Denmark is taking the first steps towards rules on scrapping ships as the country prepares new regulations to accede to the Hong Kong Convention, which ensures that ships are scrapped and recycled appropriately, according to the country’s minister Esben Lunde Larsen.
“Scrap ships must not pollute Third World beaches. Ships are often hazardous waste and they must be broken up under appropriate conditions so that they do not pose a danger to human health and safety or the environment,” Larsen said.
He added that adapting Danish regulations so that the country can accede to the Hong Kong Convention is expected to help set global standards to ensure ships are broken up safely.
“This will send a strong signal to other countries, and the more countries that accede to the Convention, the quicker we can get it to enter into force,” Larsen noted.
The new regulations have been sent for consultation, and Denmark expects to be able to accede to the convention in spring 2017.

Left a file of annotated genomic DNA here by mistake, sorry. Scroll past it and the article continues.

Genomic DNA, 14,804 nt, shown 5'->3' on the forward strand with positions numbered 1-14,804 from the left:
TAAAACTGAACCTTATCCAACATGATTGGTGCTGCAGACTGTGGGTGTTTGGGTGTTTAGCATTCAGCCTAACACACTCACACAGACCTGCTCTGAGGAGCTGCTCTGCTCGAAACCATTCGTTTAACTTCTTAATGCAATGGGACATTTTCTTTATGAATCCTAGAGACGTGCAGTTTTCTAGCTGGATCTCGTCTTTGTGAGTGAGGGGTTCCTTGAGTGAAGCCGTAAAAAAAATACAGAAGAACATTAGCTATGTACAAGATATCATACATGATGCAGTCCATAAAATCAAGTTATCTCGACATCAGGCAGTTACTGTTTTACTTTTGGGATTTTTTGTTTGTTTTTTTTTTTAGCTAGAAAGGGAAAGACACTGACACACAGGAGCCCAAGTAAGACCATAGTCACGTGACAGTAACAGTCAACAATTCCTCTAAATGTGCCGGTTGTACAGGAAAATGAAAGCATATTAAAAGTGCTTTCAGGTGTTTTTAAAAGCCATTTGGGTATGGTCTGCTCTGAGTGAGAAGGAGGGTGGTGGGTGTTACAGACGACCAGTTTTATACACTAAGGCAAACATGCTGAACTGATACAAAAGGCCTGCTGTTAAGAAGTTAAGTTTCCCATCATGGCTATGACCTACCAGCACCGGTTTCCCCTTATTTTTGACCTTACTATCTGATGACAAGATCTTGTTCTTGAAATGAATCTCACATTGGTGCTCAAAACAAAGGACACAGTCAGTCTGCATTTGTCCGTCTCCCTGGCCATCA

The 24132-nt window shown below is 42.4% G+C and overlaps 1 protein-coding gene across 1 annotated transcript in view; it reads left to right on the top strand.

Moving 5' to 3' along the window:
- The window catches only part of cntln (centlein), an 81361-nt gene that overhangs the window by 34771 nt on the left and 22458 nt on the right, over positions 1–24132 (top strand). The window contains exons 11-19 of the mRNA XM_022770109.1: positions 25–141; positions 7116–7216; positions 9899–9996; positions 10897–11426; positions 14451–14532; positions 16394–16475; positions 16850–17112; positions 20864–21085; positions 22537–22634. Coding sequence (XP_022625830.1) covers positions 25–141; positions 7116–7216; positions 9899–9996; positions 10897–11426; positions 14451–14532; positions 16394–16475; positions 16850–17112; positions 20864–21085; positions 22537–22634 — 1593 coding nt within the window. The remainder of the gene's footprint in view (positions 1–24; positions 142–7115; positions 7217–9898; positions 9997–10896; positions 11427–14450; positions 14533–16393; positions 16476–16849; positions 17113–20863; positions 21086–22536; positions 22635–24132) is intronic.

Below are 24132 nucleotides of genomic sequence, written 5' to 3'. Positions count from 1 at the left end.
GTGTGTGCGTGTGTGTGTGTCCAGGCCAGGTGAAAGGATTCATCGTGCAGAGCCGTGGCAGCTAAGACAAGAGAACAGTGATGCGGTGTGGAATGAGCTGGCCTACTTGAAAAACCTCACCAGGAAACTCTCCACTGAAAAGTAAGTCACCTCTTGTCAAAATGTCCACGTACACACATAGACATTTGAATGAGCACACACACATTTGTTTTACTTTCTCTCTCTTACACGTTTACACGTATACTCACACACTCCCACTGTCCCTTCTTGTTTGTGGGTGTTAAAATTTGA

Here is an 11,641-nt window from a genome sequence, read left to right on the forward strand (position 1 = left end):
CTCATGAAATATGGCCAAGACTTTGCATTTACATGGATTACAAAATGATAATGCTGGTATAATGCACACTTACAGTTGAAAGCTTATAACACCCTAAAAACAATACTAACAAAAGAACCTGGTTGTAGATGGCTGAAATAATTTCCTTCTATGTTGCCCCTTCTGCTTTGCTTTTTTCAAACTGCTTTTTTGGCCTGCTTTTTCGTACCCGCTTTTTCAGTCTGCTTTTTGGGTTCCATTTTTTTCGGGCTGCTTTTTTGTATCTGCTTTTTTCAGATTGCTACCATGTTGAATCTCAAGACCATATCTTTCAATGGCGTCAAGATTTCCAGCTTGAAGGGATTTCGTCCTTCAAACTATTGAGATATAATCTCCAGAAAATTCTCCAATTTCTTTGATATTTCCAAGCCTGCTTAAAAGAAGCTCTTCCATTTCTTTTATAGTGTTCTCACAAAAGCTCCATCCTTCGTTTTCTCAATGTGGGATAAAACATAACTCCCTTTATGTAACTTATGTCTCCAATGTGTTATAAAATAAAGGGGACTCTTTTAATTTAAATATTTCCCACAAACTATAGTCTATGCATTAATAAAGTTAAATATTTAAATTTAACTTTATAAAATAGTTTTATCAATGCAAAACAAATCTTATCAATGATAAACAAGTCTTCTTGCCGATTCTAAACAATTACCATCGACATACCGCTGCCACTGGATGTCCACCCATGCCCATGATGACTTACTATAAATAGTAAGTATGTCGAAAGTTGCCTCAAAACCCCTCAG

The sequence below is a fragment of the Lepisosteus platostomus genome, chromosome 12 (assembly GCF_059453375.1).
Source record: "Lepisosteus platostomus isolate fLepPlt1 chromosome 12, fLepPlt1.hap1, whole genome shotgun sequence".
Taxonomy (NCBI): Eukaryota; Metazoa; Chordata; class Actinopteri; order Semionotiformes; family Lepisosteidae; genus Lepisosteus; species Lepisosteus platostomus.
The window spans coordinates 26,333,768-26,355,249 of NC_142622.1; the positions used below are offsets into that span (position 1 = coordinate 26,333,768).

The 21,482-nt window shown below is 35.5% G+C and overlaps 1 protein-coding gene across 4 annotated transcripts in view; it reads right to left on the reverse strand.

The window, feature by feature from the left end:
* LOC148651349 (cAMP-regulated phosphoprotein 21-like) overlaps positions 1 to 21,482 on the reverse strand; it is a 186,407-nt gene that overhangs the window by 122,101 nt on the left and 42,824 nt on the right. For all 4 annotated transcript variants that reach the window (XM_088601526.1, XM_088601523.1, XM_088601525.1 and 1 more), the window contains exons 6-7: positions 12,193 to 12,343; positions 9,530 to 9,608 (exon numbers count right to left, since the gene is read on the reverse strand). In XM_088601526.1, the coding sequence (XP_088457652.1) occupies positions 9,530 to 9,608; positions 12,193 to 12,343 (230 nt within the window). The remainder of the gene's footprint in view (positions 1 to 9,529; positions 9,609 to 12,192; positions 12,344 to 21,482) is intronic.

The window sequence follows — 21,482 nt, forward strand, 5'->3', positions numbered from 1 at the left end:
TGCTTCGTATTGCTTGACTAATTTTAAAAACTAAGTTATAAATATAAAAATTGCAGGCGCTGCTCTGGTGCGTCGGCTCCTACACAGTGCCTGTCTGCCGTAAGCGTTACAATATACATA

According to the Danish Shipowners’ Association, an average of ten Danish-operated ships are sent to scrap every year. Only a small part of these is broken up in Denmark, the rest are broken up at shipyards in primarily India, China and Turkey.
The Hong Kong Convention was adopted by the UN International Maritime Organisation in 2009. Parts of the Convention have already been adopted by the EU in the Ship Recycling Regulation.
“Up to 70% of the world’s scrap ships are broken up in Third World countries, so global regulations are vital to ensure that ships are broken up appropriately. Therefore, we must urge more countries to follow in Denmark’s footsteps so that the Convention can finally enter into force. Until this happens, we’re encouraging all our shipping companies to comply with the upcoming requirements voluntarily,” Anne H. Steffensen, Director General of the Danish Shipowners’ Association, said.